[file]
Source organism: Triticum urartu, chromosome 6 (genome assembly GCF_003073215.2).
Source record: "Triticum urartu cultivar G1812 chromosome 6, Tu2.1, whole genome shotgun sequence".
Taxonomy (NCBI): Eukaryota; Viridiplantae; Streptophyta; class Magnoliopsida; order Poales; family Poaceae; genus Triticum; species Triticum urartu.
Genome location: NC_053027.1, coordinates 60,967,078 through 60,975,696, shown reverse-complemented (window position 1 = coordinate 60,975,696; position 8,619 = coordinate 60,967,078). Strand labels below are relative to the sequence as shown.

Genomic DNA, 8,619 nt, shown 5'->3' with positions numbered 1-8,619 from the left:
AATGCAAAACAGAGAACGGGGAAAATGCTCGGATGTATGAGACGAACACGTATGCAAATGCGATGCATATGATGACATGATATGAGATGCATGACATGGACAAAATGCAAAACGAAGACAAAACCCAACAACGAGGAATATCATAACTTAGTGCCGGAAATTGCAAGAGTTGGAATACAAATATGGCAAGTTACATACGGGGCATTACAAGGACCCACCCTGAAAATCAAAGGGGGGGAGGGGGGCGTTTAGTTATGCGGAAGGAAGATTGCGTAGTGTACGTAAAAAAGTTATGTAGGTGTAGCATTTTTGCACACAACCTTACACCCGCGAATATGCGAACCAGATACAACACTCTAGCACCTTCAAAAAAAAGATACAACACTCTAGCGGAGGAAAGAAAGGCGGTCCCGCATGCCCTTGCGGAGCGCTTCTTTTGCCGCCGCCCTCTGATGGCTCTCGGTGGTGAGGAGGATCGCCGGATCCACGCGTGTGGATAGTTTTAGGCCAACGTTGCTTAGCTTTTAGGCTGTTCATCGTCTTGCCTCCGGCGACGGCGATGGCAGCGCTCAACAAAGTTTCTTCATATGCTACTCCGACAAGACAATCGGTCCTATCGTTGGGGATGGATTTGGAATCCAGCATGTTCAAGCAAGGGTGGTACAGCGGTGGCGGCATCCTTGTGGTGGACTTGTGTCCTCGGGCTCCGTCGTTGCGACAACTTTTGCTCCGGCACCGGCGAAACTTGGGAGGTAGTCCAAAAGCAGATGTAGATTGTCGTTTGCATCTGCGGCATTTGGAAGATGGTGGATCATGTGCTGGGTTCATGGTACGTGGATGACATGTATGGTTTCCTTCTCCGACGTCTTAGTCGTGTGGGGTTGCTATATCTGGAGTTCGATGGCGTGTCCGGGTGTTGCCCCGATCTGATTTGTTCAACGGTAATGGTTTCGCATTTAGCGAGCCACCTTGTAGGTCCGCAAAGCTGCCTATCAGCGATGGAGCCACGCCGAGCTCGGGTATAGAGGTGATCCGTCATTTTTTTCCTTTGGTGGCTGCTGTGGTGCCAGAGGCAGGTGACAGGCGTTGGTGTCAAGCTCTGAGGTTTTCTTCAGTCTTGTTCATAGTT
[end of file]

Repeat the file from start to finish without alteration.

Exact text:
Source organism: Triticum urartu, chromosome 6 (genome assembly GCF_003073215.2).
Source record: "Triticum urartu cultivar G1812 chromosome 6, Tu2.1, whole genome shotgun sequence".
Taxonomy (NCBI): Eukaryota; Viridiplantae; Streptophyta; class Magnoliopsida; order Poales; family Poaceae; genus Triticum; species Triticum urartu.
Genome location: NC_053027.1, coordinates 60,967,078 through 60,975,696, shown reverse-complemented (window position 1 = coordinate 60,975,696; position 8,619 = coordinate 60,967,078). Strand labels below are relative to the sequence as shown.

Genomic DNA, 8,619 nt, shown 5'->3' with positions numbered 1-8,619 from the left:
AATGCAAAACAGAGAACGGGGAAAATGCTCGGATGTATGAGACGAACACGTATGCAAATGCGATGCATATGATGACATGATATGAGATGCATGACATGGACAAAATGCAAAACGAAGACAAAACCCAACAACGAGGAATATCATAACTTAGTGCCGGAAATTGCAAGAGTTGGAATACAAATATGGCAAGTTACATACGGGGCATTACAAGGACCCACCCTGAAAATCAAAGGGGGGGAGGGGGGCGTTTAGTTATGCGGAAGGAAGATTGCGTAGTGTACGTAAAAAAGTTATGTAGGTGTAGCATTTTTGCACACAACCTTACACCCGCGAATATGCGAACCAGATACAACACTCTAGCACCTTCAAAAAAAAGATACAACACTCTAGCGGAGGAAAGAAAGGCGGTCCCGCATGCCCTTGCGGAGCGCTTCTTTTGCCGCCGCCCTCTGATGGCTCTCGGTGGTGAGGAGGATCGCCGGATCCACGCGTGTGGATAGTTTTAGGCCAACGTTGCTTAGCTTTTAGGCTGTTCATCGTCTTGCCTCCGGCGACGGCGATGGCAGCGCTCAACAAAGTTTCTTCATATGCTACTCCGACAAGACAATCGGTCCTATCGTTGGGGATGGATTTGGAATCCAGCATGTTCAAGCAAGGGTGGTACAGCGGTGGCGGCATCCTTGTGGTGGACTTGTGTCCTCGGGCTCCGTCGTTGCGACAACTTTTGCTCCGGCACCGGCGAAACTTGGGAGGTAGTCCAAAAGCAGATGTAGATTGTCGTTTGCATCTGCGGCATTTGGAAGATGGTGGATCATGTGCTGGGTTCATGGTACGTGGATGACATGTATGGTTTCCTTCTCCGACGTCTTAGTCGTGTGGGGTTGCTATATCTGGAGTTCGATGGCGTGTCCGGGTGTTGCCCCGATCTGATTTGTTCAACGGTAATGGTTTCGCATTTAGCGAGCCACCTTGTAGGTCCGCAAAGCTGCCTATCAGCGATGGAGCCACGCCGAGCTCGGGTATAGAGGTGATCCGTCATTTTTTTCCTTTGGTGGCTGCTGTGGTGCCAGAGGCAGGTGACAGGCGTTGGTGTCAAGCTCTGAGGTTTTCTTCAGTCTTGTTCATAGTT